UK consumers likely to hold off spending on socialising, senior Bank official predicts
Concerns about mutant strains of Covid-19 could depress some types of consumer spending after lockdown eases, one of the Bank of England’s most senior officials has said.
Ben Broadbent, deputy governor for monetary policy, said lingering fears about coronavirus variants could deter people from making some spending decisions later this year after restrictions have been relaxed.
He told CNBC that sectors of the economy where people interacted socially could face weaker levels of demand for goods and services. “One hopes that we now have pretty good data on infection rates including identification of any new variants, but those fears could well linger,” he said. “I can certainly see why people might be fearful to spend on particular things, things that expose them to the risk of infection. And as you say, some of those fears may linger even after vaccination.”
Despite his note of caution, Broadbent said he anticipated a strong recovery in consumer spending this summer as Covid restrictions were eased, helping the UK recover economically from the pandemic.
Highlighting a boom in activity after the relaxation of lockdown last summer, he said: “Overall spending does come back pretty strongly when you remove these caps, at least initially. So we have certainly allowed for some lingering concerns. But that doesn’t mean that consumption overall won’t recover quite strongly, at least initially, once you start loosening the restrictions. That was exactly the experience we had last year.”
Hospitality, leisure and international travel, where social interaction is important, have suffered most in the pandemic. However, Broadbent said consumers had reallocated spending to areas where the risks of infection were lower, helping to offset the damage to the economy at large. Online sales, as well as spending on DIY, home furnishings, bicycles and hobbies have surged during the past year.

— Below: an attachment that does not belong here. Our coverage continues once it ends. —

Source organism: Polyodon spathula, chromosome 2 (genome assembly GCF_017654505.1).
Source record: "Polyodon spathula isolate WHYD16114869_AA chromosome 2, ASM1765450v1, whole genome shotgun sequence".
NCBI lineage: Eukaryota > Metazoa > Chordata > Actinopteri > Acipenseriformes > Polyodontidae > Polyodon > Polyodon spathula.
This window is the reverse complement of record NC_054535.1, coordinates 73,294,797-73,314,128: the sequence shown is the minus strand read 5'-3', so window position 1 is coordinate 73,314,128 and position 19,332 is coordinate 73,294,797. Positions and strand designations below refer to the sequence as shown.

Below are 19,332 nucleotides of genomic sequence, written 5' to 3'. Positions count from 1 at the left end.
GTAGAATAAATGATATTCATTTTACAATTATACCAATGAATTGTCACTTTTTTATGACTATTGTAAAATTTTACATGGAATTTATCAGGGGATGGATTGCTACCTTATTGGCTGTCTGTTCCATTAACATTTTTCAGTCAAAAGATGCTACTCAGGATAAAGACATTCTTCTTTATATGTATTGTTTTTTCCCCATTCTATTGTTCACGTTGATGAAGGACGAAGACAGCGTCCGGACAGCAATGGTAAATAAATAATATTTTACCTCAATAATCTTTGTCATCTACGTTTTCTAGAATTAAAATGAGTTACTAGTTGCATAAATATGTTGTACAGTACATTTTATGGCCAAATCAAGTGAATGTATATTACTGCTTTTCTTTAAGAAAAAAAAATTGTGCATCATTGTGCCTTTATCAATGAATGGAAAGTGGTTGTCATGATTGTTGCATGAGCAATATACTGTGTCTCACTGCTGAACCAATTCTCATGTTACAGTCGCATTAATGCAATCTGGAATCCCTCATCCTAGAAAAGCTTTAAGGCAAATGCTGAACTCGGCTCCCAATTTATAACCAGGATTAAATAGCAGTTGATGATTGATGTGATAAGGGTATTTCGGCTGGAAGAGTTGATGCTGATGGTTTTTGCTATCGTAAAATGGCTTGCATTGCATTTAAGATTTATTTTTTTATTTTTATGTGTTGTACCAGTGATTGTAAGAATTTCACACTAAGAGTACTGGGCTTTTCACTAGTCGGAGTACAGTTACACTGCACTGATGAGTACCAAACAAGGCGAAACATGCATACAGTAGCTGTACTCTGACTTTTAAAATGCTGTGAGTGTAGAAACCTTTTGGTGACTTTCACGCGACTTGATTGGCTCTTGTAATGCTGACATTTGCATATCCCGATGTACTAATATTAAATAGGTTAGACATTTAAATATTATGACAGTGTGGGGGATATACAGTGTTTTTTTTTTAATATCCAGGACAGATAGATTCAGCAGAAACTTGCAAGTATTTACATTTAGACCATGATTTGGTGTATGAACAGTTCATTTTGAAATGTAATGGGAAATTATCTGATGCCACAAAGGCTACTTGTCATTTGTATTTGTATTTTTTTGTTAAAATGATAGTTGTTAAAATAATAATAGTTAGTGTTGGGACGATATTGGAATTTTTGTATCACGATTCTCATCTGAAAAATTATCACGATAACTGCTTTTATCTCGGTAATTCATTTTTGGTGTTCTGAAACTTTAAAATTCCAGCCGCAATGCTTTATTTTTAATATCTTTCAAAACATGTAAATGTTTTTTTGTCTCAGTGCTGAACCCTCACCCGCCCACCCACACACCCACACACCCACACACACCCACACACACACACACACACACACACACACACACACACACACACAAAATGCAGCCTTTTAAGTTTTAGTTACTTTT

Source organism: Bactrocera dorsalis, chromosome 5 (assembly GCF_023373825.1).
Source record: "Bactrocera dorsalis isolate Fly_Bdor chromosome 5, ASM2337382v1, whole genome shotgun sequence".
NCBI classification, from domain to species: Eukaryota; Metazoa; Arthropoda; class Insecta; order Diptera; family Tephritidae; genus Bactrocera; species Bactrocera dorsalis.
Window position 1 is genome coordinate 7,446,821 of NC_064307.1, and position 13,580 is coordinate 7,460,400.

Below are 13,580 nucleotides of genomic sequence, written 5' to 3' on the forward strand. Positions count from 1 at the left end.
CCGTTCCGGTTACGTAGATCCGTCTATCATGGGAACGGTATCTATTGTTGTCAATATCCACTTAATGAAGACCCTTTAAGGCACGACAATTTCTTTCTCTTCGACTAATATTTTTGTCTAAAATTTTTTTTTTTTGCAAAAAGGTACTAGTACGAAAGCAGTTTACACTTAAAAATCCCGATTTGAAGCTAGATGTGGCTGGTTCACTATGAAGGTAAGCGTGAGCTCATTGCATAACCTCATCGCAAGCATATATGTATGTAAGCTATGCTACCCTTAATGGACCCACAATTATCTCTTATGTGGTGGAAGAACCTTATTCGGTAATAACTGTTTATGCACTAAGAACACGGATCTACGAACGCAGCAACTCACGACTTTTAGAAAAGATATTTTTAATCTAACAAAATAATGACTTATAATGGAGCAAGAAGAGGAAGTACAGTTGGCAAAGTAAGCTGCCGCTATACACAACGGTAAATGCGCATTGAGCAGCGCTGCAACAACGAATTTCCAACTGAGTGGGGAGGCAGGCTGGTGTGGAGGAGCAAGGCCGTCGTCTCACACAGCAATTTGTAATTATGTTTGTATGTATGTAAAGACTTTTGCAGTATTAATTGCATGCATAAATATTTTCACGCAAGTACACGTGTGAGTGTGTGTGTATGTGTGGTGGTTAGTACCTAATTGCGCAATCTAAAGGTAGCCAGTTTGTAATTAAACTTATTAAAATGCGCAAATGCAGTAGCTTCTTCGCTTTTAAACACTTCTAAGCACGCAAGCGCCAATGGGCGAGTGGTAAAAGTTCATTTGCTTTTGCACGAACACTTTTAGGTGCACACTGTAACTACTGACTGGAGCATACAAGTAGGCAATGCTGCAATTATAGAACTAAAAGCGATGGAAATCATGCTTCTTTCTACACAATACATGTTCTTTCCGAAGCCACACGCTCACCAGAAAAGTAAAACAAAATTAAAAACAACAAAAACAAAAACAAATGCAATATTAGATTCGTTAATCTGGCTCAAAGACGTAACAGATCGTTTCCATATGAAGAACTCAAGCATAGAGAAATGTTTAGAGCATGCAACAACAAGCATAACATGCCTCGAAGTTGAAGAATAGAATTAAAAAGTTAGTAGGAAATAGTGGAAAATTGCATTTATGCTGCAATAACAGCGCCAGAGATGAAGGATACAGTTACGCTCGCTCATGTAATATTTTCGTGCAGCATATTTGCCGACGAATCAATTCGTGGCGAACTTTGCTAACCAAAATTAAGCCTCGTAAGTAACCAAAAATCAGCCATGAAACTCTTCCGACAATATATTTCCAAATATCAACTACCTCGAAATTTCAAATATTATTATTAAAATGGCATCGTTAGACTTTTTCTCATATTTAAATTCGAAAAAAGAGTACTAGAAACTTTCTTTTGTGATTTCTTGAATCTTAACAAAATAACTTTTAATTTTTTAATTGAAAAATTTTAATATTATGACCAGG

Threadneedle Street is forecasting a 4.25% plunge in GDP in the first quarter, followed by a resurgence of economic activity as vaccinations allow the economy to return to brisk growth. The Bank said on Thursday that it expected high street lenders to prepare for potential negative rates by July, in case there was a fresh downturn and it needed to cut the official rate below zero to stimulate the economy.
Officials said the balance of risks in the economy, mainly from new variants of Covid overwhelming the vaccination programme, meant it needed to keep rates low at 0.1%.
Broadbent said tight border restrictions imposed by the government could drag down economic activity in the coming weeks. Ministers are preparing to quarantine arrivals to the UK from high-risk countries in hotels from 15 February, because of concerns about mutant strains of Covid-19.
The Bank has not forecast the implications of specific border controls, but Broadbent said: “My instinct would be that if you close borders, that would be negative for both the demand and the supply side of the economy.”
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